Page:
Let's begin with some history, sine it has long been known - since Bank One Ballpark - that Chase Field is more hitter-friendly with the roof open.The first time it came to public attention was early in 2002. Curt Schilling picked up his first loss of the year on April 17 against the Cardinals, Jim Edmonds ripping a fifth-inning grand-slam off him, in a game played at BOB with the roof open. Schilling asked then owner Jerry Colangelo if the roof could be closed, and this was duly done for his next home outing on May 3. Curt won, beating the Expos, but fans were incensed and the team reversed its policy, returning to having the roof open whenever possible and compatible with fan comfort.
Said long-time broadcaster Greg Schulte, "More was made
After that game - where he again won with the roof open - Schilling had his final say: "I prepare to pitch to win. They pay me to win, and I try to give myself the best possible chance. I just thought that that would give me an advantage... You guys have made that into a Watergate scandal, and it really should never have been. He's the owner of the team. The roof is where he wants it to be... . It's filled reams of paper and the airwaves making me out to be something I'm not. I've never been spoiled. I don't make demands. I never have. Anybody here that knows me knows that." Certainly, it's not a request anyone appears to have made since.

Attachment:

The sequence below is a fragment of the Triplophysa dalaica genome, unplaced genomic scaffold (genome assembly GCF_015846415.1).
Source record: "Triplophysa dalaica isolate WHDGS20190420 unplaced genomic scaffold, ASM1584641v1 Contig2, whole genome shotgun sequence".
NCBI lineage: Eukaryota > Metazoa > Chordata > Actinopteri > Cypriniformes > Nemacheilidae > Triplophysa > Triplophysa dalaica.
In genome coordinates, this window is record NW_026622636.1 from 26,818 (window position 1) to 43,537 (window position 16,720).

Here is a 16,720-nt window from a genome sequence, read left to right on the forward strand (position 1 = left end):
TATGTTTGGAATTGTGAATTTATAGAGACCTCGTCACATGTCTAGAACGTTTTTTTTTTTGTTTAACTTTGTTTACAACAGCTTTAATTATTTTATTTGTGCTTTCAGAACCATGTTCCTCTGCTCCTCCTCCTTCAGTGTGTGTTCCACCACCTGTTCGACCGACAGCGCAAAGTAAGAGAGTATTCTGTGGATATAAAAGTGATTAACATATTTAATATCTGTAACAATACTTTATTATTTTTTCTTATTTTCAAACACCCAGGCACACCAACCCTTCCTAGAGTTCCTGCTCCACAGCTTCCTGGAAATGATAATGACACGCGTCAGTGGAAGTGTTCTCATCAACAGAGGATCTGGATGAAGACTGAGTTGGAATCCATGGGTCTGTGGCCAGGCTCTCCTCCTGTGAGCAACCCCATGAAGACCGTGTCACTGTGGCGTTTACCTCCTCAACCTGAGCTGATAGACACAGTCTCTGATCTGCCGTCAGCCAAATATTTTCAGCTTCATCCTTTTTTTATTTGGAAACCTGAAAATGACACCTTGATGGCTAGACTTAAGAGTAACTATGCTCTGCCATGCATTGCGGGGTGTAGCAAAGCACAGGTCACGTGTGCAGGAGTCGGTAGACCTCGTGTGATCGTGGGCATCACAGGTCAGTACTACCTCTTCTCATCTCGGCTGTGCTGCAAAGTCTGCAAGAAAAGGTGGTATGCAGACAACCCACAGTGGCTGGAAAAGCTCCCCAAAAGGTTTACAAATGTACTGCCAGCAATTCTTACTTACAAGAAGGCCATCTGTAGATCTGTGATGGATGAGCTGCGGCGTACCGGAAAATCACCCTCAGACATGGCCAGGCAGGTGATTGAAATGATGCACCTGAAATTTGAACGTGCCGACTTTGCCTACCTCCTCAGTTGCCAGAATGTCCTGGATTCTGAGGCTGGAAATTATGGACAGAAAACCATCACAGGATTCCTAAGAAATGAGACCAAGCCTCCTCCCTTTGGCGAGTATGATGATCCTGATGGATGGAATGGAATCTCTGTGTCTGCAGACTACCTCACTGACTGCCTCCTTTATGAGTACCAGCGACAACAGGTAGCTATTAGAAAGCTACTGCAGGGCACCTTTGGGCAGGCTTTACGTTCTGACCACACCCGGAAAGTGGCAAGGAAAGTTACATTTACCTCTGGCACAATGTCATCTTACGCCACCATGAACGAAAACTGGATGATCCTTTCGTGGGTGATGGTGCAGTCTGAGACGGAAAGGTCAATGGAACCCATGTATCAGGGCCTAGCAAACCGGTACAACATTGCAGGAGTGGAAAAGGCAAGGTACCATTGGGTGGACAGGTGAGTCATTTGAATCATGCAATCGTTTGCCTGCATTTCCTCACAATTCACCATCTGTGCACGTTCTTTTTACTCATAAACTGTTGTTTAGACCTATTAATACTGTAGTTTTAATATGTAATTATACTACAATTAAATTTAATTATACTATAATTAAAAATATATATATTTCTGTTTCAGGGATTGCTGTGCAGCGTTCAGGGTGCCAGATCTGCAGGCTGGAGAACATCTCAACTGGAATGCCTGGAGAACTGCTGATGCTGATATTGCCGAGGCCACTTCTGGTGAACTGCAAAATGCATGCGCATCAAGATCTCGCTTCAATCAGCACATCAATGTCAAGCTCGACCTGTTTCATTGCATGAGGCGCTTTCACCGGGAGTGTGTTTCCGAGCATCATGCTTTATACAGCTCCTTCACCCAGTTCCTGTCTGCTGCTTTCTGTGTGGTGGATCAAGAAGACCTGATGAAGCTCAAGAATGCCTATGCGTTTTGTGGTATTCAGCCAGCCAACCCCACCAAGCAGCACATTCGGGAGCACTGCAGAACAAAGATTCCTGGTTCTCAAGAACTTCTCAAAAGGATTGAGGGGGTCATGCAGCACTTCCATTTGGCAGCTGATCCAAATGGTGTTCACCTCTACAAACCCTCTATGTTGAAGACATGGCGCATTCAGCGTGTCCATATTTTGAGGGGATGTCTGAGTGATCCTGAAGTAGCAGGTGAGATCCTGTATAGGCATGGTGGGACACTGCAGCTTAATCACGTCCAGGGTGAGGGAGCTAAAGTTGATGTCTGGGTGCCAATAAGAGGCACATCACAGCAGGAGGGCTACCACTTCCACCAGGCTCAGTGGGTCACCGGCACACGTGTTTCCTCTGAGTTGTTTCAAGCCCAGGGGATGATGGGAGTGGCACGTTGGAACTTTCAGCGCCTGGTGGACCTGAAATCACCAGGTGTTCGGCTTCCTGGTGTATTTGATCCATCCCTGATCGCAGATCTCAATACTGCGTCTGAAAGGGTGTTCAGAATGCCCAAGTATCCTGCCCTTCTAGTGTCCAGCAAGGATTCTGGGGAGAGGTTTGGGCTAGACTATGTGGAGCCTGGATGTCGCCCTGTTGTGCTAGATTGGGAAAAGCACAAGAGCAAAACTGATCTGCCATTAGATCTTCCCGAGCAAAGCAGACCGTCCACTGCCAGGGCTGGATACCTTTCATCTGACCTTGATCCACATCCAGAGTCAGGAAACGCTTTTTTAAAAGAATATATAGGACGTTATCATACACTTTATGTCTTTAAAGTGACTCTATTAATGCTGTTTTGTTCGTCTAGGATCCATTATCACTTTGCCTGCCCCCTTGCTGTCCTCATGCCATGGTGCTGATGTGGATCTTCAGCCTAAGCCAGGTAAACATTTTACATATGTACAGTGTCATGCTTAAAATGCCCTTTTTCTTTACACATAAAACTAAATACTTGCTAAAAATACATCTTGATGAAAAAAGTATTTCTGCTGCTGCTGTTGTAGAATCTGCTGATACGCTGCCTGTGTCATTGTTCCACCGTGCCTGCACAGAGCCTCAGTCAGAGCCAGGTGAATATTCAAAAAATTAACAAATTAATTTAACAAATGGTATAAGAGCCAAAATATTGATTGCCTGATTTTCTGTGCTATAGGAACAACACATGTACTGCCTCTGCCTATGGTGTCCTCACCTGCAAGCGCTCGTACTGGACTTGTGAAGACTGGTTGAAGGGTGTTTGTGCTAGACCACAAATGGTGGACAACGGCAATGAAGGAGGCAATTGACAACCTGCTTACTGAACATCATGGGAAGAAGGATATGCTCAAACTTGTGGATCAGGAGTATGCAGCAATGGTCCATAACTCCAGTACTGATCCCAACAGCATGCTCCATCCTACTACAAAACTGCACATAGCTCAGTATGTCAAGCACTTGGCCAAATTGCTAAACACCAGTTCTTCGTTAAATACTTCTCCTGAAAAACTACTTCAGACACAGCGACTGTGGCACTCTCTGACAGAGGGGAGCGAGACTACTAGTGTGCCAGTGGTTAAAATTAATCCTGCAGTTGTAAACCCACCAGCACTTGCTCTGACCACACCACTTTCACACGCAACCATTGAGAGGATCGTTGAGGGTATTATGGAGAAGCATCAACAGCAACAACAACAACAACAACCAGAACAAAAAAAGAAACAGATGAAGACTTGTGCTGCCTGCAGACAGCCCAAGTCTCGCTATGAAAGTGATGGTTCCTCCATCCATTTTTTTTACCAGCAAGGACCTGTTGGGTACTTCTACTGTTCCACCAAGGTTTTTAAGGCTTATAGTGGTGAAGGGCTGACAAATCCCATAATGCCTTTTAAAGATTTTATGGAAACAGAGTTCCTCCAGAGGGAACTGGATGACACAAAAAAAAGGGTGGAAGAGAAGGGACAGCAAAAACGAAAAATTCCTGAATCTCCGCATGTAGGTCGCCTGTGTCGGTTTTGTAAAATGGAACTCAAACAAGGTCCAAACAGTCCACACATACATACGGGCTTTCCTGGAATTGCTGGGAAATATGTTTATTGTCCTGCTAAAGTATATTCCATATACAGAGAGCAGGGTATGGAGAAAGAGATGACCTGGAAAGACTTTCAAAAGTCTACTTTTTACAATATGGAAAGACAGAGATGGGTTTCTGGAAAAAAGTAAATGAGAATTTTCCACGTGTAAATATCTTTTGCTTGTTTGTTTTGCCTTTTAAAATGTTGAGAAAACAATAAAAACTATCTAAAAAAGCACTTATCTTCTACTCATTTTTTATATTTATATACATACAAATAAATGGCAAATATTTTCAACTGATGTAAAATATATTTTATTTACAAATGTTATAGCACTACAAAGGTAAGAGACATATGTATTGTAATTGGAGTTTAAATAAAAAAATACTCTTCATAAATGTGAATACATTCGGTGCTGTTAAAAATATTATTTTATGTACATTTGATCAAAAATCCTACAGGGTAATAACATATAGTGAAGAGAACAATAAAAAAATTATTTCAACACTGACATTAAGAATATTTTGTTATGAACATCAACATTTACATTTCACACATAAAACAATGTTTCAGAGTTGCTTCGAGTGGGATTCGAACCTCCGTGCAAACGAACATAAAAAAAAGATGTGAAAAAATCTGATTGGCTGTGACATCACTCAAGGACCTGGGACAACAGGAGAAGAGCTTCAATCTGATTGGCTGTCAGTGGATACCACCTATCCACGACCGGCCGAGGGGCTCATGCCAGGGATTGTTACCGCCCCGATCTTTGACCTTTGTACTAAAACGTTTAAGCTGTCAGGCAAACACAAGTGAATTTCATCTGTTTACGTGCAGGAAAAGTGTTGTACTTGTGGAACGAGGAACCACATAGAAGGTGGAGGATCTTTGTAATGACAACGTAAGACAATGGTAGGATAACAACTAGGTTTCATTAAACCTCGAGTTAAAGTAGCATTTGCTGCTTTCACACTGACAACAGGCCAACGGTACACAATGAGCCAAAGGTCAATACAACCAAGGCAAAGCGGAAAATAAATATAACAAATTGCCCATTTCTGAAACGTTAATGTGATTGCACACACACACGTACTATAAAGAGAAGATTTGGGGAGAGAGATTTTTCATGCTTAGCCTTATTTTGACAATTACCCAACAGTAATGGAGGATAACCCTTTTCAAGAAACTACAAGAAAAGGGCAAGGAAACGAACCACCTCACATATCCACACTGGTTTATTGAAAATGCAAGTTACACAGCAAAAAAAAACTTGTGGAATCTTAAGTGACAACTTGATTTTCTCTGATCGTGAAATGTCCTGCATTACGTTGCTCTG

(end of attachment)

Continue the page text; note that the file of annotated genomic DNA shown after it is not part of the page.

What difference does it make?
To figure out how the roof affects play, I looked at almost 54,000 plate appearances by the Diamondbacks at Chase Field since the franchise began. I used only the home team at-bats, to avoid introducing another potential variable, in the shape of the strength of the opposing hitters. Overall, here is what the results showed, through the eighteen seasons from 1998 through to the end of last year. [Note: the two 2014 games in Sydney are excluded, and I've divided games based entirely on the roof state, regardless of whether or not the outfield panels were open, as there is no reliable information available on that] And whaddya know - Curt was right.